One form of puppetry in Nation

The devices used in Nation are too extreme and too many, a revolving stage, puppetry, visual affects, projectors and exploding scenery to name but a few. Whilst I understand that part of translating this fantasy world comes across through the visual aspects, there seemed to be no limits on how far the direction was taken with the design. Melly Still the director of Nation really did let her imagination go wild with help from Mark Friend on set design, but has she not learnt to also know when the imagination runs away from logic?

Some of the visual material was fantastic, no denying that – especially that of the underwater video projections which were very stunning (a big thumbs up to Jon Driscoll and Gemma Carrington, projection designers on this). Equally the way that the boats were represented on large cloth material (although done countless times before), actually brought a fresh burst of creativity to the mix, but this alone can’t bring the performance from the depths of “EEK”.

Emily Taaffe and Gary Carr

The acting was good, but not amazing, with Emily Taaffe as the British castaway figure of Daphne and Gary Carr as Mau the Island new-born Chief leading the production for the best part. Although admittedly I couldn’t quite believe that Taaffe was meant to be playing a 14 year old girl.. I’m sorry but my imagination couldn’t fathom this idea. Other notable praise for ‘good’ acting goes to an ensemble of energetic characters of natives, puppeteers and fine men and women.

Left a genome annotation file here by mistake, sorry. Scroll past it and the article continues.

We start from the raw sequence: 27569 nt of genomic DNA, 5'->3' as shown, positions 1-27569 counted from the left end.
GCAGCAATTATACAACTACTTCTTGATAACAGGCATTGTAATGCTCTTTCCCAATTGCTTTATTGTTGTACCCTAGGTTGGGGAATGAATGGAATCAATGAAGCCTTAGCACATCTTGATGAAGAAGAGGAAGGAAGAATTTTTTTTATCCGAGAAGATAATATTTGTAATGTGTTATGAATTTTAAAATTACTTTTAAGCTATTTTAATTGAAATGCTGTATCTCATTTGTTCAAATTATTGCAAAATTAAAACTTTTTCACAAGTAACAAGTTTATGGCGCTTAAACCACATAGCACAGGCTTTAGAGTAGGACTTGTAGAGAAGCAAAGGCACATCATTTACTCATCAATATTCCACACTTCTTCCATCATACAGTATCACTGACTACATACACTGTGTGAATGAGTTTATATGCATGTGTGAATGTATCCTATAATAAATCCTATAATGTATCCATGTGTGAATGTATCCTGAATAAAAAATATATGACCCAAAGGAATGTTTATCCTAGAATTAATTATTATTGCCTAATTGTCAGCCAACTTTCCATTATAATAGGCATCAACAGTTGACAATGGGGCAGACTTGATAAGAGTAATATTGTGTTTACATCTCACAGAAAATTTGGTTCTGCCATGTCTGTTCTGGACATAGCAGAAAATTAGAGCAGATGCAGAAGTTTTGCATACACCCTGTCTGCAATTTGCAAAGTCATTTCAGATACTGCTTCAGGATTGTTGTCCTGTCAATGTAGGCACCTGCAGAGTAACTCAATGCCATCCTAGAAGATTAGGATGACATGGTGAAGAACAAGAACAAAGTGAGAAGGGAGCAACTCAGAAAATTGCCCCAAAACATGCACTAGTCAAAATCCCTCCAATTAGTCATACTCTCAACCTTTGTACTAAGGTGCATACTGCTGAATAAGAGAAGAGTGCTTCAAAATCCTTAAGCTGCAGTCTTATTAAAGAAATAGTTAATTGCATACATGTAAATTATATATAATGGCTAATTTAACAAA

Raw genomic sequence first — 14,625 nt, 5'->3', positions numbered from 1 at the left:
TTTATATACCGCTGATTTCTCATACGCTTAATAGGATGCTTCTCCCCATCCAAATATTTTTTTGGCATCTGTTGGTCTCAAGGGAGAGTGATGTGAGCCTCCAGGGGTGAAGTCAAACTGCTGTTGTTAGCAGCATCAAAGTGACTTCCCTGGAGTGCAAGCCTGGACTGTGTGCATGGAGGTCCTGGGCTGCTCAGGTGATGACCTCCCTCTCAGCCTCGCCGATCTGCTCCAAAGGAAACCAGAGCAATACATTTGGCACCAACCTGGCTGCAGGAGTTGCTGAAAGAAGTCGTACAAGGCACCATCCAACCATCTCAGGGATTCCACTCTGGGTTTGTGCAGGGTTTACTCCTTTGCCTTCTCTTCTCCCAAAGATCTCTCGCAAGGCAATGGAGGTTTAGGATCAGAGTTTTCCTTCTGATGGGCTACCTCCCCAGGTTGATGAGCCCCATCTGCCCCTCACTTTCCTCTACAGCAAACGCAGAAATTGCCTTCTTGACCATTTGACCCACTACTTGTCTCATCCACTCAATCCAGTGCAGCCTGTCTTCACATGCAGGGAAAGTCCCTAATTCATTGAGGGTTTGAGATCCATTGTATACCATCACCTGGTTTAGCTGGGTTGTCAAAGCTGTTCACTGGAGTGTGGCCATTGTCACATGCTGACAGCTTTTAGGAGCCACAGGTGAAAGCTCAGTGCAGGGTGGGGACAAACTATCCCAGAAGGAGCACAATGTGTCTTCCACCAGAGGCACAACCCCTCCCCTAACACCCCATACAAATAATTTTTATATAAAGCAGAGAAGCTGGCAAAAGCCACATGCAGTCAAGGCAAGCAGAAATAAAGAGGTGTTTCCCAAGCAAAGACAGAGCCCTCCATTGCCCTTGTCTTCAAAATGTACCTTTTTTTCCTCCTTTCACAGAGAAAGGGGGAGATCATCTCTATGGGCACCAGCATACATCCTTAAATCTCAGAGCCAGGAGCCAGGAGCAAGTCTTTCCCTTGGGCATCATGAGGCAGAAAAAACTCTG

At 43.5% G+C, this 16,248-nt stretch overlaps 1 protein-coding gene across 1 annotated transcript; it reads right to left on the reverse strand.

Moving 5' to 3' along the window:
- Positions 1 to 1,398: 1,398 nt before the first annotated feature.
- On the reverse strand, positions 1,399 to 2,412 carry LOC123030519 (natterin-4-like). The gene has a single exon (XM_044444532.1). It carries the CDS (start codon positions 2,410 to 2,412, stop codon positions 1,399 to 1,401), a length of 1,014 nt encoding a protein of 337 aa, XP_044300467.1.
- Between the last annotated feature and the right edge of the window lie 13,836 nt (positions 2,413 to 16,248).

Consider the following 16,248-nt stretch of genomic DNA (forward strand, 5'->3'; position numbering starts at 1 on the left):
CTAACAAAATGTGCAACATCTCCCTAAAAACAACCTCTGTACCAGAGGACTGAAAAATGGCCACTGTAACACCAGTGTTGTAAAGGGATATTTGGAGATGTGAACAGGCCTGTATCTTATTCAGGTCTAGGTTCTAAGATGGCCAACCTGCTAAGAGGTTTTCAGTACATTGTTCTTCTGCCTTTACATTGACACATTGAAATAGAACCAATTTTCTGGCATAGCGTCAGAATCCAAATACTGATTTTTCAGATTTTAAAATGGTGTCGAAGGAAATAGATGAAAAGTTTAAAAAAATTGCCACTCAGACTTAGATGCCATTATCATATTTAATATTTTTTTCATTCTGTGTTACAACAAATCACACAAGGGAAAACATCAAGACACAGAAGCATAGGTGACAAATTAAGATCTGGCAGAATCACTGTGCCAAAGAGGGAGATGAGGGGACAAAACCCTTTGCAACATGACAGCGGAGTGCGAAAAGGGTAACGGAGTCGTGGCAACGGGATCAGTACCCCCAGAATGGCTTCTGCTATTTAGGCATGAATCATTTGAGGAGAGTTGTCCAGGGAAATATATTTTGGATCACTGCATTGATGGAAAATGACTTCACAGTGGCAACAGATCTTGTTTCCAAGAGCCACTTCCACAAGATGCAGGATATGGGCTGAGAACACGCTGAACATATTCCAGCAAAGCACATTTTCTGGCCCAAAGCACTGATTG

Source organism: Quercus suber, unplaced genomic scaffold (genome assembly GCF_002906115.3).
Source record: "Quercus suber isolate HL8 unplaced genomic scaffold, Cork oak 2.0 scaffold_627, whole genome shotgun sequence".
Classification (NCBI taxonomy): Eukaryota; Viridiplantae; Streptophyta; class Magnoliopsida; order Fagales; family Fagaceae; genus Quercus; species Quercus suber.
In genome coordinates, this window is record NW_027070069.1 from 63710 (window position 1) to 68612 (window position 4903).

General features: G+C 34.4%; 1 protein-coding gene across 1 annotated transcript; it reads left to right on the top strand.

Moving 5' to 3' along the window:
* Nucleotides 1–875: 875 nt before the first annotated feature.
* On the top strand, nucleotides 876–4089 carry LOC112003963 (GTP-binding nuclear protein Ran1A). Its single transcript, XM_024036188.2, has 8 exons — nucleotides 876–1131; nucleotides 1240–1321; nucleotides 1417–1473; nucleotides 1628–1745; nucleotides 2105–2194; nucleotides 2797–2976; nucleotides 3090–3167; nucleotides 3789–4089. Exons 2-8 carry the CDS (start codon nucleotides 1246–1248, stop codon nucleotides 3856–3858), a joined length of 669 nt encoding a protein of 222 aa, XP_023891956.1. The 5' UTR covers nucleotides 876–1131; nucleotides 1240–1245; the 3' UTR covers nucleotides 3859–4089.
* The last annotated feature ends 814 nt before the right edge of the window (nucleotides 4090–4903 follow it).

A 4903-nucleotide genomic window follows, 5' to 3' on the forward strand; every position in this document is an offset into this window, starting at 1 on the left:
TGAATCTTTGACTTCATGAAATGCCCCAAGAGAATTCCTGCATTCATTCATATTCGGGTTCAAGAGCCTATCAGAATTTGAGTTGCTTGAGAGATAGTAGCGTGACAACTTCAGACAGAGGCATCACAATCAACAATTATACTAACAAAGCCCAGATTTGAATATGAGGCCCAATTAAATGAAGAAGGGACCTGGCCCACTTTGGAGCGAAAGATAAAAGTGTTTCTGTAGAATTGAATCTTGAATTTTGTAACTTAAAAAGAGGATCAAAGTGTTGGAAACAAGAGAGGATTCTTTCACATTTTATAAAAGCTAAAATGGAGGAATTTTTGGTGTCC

Still as director has worked as best she could in this complex plot and miss-matched songs, to create a visually striking performance, but anything beyond this it lacks. It really is a shame. So whilst the National Theatre promote this as ‘family spectacle’ and whilst I’m sure it is enjoyable for children – for those of us who are looking at the National Theatre and thinking you represent our nation’s theatre… might just be disappointed.

Nation runs in the Oliver Theatre and is booking until 28 March 2010, see the National Theatre website for methods of booking.

A Younger Theatre

A Younger Theatre

A Younger Theatre (AYT) is a platform for young people to express their views on theatre and performance. The site is maintained, edited and published by under 26 year olds who all have a passion for theatre.

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Review: James Thiérrée, Raoul

Posted on 23 October 2009 by Jake Orr

I loath one man shows, with a passion. It’s like seeing someone you do not wish to see walking along the street and you quickly duck across to the other side of the road just to avoid them. I go to great lengths to avoid having much contact with a show or performance that lacks two people. The reason behind this is that a single person, a ‘one-man show’ just has the huge ability to fall onto its head. There is a defined make or break moment in each one man performance I’ve ever seen. That moment of, “Can this person actually keep me entertained for the whole running time… yes? No.”